October 4, 2010

Suit Yourself

Posted in My Take on Autism tagged , at 6:30 am by autismmommytherapist

“What’s a suit, mama?” my youngest inquires as he struggles to pull off his dot-art christened t-shirt before his nightly bath begins. I consider responding “Well, ‘60s grandma would say it’s a mean man who’s part of the Establishment”, but I know that’s way out of line for a three-year-old. I settle with “a suit is a fancy outfit that you wear when you want to show someone respect, Zach.”

“What’s respect, mom?”


“Respect is, well, when you think somebody is great, and you want to show them that by wearing nice clothes.”

I see him taking it in, pondering, then rejecting this line of questioning with an emphatic “I NEED the ducks tonight!”, and I gratefully place son and water fowl together in our bathtub, now opaque with suds. In a few minutes he’ll get to see firsthand what I’m referring to anyway, and my brain hurts from multi-tasking, so for now I can let this go.

I’ve told Zach he’s going to try on a suit before he goes to bed because this weekend my college roommate is celebrating a huge milestone, proudly watching her truly incredible and compassionate son make the transition from boy to man in traditional Jewish fashion. Despite the myriad difficulties in having the McCafferty clan attend, I am determined we will all make an appearance, even if briefly, and we will all be properly attired. Truth be told, I’m really excited for this event, having watched this incredible, compassionate young man grow from bris to Bar Mitzvah, and frankly I’m also eager to see how my sons will look when all they’re all decked out. There aren’t a lot of invitations to fancy affairs here, and this is the first time either child will be required to wear anything nicer than a typical WASP uniform of khakis, button-downs, and loafers. I’m hoping they clean up well.

I’m also hoping, at least in Justin’s case, that he’ll tolerate the costume change, particularly since I’m abandoning my husband for temple services that morning, and he and the sitter will be left alone to fend for themselves. There’s no way I’m attempting a tie (God will have to look the other way on this one), but I’m fairly certain I can get him in his grown-up shirt and vest. I’m not nearly as sure about his spiffy shoes, but lately he’s had a footwear fetish, one that entails exchanging his sneakers randomly for his Uggs or sandals (and less benign, hiding my shoes around the house). I’m hoping he’ll find the new prospects exciting, and at least allow me to ascertain if they fit. I’ve got a stash of animal crackers on hand, the new reinforcer du jour, and I figure I might be able to bribe him with lions and monkeys for thirty seconds while I shove those suckers on.

After all, they aren’t Tivas.

Eventually bathtime is concluded, both boys wiped clean, teeth brushed, ducks carefully returned to their “nest”. Jeff and I divide and conquer, he leading Zach to his bedroom to reveal to him the mysteries of a suit, and me with Justin to do the same. My eldest runs ahead of me with his discarded clothes in hand and deposits them in the hamper, good boy that he is, and runs back to me for the first of his nightly hugs. He takes two steps and halts, looks down to where his custom-made pjs, the ones that he can’t get out of, usually reside. He is instead confronted with a complete ensemble that clearly has nothing to do with slumber, and he looks at me, confused, but not upset.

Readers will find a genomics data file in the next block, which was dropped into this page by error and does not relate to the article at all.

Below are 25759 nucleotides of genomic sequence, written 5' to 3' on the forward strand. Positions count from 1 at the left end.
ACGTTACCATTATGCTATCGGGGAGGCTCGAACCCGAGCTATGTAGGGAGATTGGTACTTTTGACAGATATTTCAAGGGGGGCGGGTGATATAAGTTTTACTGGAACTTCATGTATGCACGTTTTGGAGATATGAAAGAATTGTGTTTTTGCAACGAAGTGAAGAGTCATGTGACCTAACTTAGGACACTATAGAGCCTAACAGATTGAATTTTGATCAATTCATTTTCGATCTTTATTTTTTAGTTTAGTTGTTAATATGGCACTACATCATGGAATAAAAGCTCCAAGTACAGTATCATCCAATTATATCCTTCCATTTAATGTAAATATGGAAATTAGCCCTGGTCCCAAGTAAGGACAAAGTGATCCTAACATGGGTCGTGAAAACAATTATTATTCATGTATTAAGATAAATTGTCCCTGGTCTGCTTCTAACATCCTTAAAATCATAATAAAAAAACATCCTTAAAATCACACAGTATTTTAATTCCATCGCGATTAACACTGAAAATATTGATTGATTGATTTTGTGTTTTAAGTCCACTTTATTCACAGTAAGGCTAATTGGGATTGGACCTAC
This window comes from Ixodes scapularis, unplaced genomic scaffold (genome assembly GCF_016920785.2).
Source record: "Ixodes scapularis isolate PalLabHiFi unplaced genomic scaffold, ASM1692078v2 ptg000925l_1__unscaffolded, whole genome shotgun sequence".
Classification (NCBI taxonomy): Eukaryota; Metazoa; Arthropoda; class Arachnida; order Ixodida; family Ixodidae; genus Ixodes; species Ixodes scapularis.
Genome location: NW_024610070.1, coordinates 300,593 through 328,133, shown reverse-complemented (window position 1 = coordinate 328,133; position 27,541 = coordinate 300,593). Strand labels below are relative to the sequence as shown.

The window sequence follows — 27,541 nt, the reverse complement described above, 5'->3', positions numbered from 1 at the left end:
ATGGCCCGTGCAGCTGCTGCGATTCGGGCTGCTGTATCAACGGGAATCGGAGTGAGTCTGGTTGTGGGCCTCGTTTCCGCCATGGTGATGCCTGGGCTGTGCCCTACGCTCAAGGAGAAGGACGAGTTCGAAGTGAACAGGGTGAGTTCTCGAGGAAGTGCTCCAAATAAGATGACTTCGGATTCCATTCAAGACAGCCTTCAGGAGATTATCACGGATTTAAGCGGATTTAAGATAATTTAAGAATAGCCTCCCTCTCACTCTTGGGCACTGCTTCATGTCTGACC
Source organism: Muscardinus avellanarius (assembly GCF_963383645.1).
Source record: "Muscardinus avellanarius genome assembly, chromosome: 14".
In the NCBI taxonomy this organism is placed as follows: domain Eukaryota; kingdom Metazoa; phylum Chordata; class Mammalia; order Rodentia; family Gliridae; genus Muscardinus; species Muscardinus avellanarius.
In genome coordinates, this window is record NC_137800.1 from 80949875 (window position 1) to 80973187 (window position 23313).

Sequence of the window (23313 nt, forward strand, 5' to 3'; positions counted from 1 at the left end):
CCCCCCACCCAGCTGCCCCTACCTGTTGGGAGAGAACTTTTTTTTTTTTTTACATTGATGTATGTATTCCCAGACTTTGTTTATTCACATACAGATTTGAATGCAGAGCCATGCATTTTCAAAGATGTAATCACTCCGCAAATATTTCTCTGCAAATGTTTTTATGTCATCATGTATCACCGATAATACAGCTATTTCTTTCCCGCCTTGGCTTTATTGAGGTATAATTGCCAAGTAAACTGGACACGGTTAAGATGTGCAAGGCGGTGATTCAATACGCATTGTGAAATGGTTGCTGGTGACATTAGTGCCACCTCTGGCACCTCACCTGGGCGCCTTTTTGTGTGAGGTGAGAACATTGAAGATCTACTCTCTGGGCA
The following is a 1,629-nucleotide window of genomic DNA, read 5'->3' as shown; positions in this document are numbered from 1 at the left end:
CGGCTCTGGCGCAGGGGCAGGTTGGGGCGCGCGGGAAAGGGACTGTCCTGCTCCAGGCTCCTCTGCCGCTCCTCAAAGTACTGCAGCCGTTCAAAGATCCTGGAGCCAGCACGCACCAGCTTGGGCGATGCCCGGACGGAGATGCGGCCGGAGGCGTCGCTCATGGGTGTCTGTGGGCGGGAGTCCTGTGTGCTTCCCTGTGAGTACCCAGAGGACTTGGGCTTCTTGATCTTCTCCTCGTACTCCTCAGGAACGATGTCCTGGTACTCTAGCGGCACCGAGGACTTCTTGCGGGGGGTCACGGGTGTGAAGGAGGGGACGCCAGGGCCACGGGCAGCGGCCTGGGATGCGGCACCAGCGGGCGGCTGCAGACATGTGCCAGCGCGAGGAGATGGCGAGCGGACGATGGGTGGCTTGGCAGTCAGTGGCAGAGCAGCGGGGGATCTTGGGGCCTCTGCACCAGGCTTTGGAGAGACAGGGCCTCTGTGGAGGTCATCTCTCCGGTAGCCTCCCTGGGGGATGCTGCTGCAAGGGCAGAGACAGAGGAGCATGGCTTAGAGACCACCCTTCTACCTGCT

I’ll take it.

Over the next five minutes I am able to stuff him into his fancy socks and trousers, plead with him to hold still long enough to mate most of the buttons with their holes, and even get his vest on somewhat appropriately. He complies when I ask him to sit down so I can attempt that shiny black leather, and am rewarded with a smile and compliance, no resistance at all. He’s excited, so his feet won’t stay still, but finally after several tries I’ve secured the shoes, looped and laced the ties, and there is only one thing left to do.

Ask him to stand up so I can take it all in.

He does, and I know I will have mere seconds to regard him before he starts running back and forth across the bedroom in his perseverative ritual I have yet to completely comprehend, but which I interpret to mean excitement. I sit back and really look at him, head to toe, as he stands uniquely still, hands calm, straight-backed. I believe, in his own way, he’s proud.

I emblazon this moment in my mind in part because he looks so damn grown-up, and in part because I am aware I may not get this opportunity again. I never know from day-to-day what Justin will tolerate fashion-wise, and I’ve come to believe that there are only so many battles worth fighting with my son. I also have to acknowledge that the trajectory of my eldest’s life will be very different from what I anticipated. Given the lack of females attending his autistic private school, I doubt I’ll watch him don a rose-laden tux for a prom. He may not comply and slip on the suit jacket I most certainly will select for him at his high school graduation at twenty-one. I am certain he won’t escort me down the aisle one day in a grown-up version of today’s duds, eagerly depositing me in my seat so he can make his way to the altar to await his love, and his future. I may never see him sport a three-piece outfit again.

But right now, he takes my breath away. I am correct in my prediction, and soon my son is bounding around the room as he breaks in his stiff soles, magic concluded. Zach bursts in the door and declares “Mom, I am HANDSOME!”. I check him out and say “Yes, honey, you are, and Justin is too.”

And as Jeff and I begin to disrobe the boys, we smile at one another, and acknowledge our own milestone of transition in this household, our travels from uncertainty and fear, to acceptance and peace.

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